Housing needs target shortfall

Less than half of the affordable homes needed in the Derbyshire Dales are due to be built this year.

Derbyshire Dales District Council has failed to meet provisional targets for affordable homes for the year 2010/11.

The council’s housing needs survey from 2007 revealed that there is an annual need of 263 affordable homes in the Derbyshire Dales.

However, there are only 123 homes planned for 2010/11, a shortfall of 53 per cent.

The figures were revealed following a freedom of information request from the Countryside Alliance.

A spokesman for Derbyshire Dales District Council said: “Affordable homes remain the District Council’s top priority and since 2002 we’ve delivered around 800 new homes across the Derbyshire Dales - indeed we built over a third of all new homes in Derbyshire in 2009.

“We’re very disappointed and frustrated that the recession and the resulting squeeze on public finances means we simply don’t have the central Government funding to build as many affordable new homes as we would like.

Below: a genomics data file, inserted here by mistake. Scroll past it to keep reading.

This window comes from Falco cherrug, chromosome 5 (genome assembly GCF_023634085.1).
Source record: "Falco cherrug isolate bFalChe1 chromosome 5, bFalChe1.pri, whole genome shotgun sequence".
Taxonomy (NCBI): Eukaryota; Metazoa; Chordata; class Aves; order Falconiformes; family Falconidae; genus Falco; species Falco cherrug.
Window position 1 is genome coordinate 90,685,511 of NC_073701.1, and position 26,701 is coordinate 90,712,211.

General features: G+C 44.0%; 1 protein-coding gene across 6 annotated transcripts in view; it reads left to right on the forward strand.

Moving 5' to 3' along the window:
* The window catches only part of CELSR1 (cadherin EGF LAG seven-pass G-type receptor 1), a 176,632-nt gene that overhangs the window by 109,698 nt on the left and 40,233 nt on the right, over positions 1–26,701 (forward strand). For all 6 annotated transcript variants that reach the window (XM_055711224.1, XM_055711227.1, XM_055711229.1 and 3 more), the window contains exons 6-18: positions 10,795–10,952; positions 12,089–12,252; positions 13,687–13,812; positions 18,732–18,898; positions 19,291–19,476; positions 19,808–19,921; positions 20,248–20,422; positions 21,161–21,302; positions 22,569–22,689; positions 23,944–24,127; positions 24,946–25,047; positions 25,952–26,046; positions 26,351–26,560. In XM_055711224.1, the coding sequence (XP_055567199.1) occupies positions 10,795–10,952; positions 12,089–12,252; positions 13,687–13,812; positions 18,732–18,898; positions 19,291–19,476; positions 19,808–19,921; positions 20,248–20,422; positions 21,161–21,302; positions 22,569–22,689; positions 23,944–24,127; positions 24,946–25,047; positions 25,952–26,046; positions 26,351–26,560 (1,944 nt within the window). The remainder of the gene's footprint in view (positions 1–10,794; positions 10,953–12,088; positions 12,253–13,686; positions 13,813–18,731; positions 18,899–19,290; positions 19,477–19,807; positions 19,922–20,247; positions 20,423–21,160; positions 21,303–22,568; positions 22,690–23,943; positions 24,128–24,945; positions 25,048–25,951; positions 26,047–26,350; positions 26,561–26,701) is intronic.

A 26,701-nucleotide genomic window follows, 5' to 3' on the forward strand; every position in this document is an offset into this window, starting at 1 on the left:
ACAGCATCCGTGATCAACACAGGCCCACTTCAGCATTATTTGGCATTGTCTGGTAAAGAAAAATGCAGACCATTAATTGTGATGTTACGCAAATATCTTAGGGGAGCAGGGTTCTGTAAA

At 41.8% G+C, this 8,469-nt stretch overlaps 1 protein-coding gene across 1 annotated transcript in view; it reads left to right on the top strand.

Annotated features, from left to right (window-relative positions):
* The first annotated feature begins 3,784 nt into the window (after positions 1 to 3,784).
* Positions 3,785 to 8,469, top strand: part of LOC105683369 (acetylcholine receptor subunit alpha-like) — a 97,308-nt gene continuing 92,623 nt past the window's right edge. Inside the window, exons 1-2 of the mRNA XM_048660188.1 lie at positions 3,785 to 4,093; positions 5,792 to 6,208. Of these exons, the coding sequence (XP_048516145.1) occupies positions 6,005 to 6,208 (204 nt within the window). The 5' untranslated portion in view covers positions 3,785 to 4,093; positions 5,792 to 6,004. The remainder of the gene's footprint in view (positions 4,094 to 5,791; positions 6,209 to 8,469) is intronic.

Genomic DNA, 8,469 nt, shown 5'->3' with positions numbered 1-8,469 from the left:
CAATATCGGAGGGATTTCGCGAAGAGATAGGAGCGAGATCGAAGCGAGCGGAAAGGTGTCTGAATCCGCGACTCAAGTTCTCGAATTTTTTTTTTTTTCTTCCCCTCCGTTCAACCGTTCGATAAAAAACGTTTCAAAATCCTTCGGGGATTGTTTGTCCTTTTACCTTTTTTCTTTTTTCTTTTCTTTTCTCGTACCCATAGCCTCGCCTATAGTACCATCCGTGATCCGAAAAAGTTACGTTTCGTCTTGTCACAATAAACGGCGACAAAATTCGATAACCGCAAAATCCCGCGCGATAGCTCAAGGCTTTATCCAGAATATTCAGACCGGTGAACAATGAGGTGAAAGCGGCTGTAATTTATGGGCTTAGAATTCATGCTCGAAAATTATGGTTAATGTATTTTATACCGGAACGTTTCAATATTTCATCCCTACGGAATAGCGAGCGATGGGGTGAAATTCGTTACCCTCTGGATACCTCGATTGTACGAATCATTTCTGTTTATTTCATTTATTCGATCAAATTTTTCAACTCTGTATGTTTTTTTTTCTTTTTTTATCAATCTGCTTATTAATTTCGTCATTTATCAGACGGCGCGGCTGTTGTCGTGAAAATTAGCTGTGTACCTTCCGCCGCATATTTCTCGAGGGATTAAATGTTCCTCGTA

“With our partners we’ve pitched for funding for almost 300 more affordable homes for local people up to the year 2015, but the feeling is that rural communities throughout the country are likely to be disappointed by a central approach that appears to be targeting areas where it is cheaper to develop.

“An additional problem is the resistance we sometimes face to planned development from local campaign groups, but we will continue to fight to do our utmost to provide affordable, decent housing for the people of the Derbyshire Dales.”

Alice Barnard, chief executive of the Countryside Alliance, said: “Even in the current difficult economic climate, meeting rural housing need must continue to be a priority for the Government, its agencies and local authorities.

“The Countryside Alliance’s research highlights that affordable housing provision is a huge challenge in both urban and rural areas.

“But if the rural need for affordable housing is not addressed, and urgently, many of those communities upon which our countryside depends will shrivel and die.”